I asked my brother if I could borrow his landing net for my canoe trip to Quetico this summer. Most of my fishing is fly fishing in streams for trout and I have a small net that hangs from the back of my fishing vest. In Quetico though, we’re apt to catch some much larger fish. I wanted to bring a bigger landing net, but since I don’t do a lot of lake fishing, I really didn’t want to buy one. My brother tossed his net in his car, and the plan was for us to meet up someplace between his place up west of Alliston and my place in the city for a social distanced net hand-over. The date and time we had planned to meet didn’t work out, so he decided to simply leave the net in his car for when we finally did meet up.
Today he drove from his place over to the Boyne and Pine rivers to have a look at the streams and see if he could spot some of the big rainbow trout in the rivers. He had his camera with him and he was taking photos. It was beside one of the rivers that he met a conservation officer, who asked him if he had been fishing. The season was after all closed. My brother said no, he was taking photos of the river and showed the guy his camera. Well, the conservation officer saw the landing net in the car and became suspicious my brother was indeed a poacher. He asked to search the car. I wonder if conservation officers actually have the power to do a search? What would have been the outcome if my brother had a fishing rod in his trunk?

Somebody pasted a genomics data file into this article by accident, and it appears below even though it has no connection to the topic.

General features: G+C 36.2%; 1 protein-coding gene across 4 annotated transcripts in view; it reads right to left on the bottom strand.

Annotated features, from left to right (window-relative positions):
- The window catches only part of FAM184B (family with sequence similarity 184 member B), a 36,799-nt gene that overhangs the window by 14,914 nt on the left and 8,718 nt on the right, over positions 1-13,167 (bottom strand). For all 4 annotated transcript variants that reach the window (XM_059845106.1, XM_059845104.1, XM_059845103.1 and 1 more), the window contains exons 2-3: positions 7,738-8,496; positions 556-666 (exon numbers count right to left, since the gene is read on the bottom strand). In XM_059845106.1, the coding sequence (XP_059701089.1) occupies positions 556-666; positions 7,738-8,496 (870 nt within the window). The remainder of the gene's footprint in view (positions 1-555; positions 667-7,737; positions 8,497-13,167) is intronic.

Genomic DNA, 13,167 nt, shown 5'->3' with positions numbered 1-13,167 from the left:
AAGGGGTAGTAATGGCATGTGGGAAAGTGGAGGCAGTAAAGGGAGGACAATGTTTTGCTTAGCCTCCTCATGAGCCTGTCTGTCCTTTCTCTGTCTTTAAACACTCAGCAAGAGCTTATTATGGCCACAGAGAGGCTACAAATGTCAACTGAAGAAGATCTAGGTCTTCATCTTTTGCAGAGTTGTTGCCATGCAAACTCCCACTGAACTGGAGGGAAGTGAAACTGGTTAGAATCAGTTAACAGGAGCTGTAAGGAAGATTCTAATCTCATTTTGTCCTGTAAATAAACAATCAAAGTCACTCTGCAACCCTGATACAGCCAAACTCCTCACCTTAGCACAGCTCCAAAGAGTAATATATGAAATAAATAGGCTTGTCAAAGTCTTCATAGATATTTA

I haven’t actually seen a conservation officer on an Ontario stream since the early to mid 90s. I used to see them now and then on the upper Credit and regularly on the Grand. I think there were lots of provincial cut-backs once Mike Harris came to power in Ontario. It’s good to see there are some level of stewardship going on these days.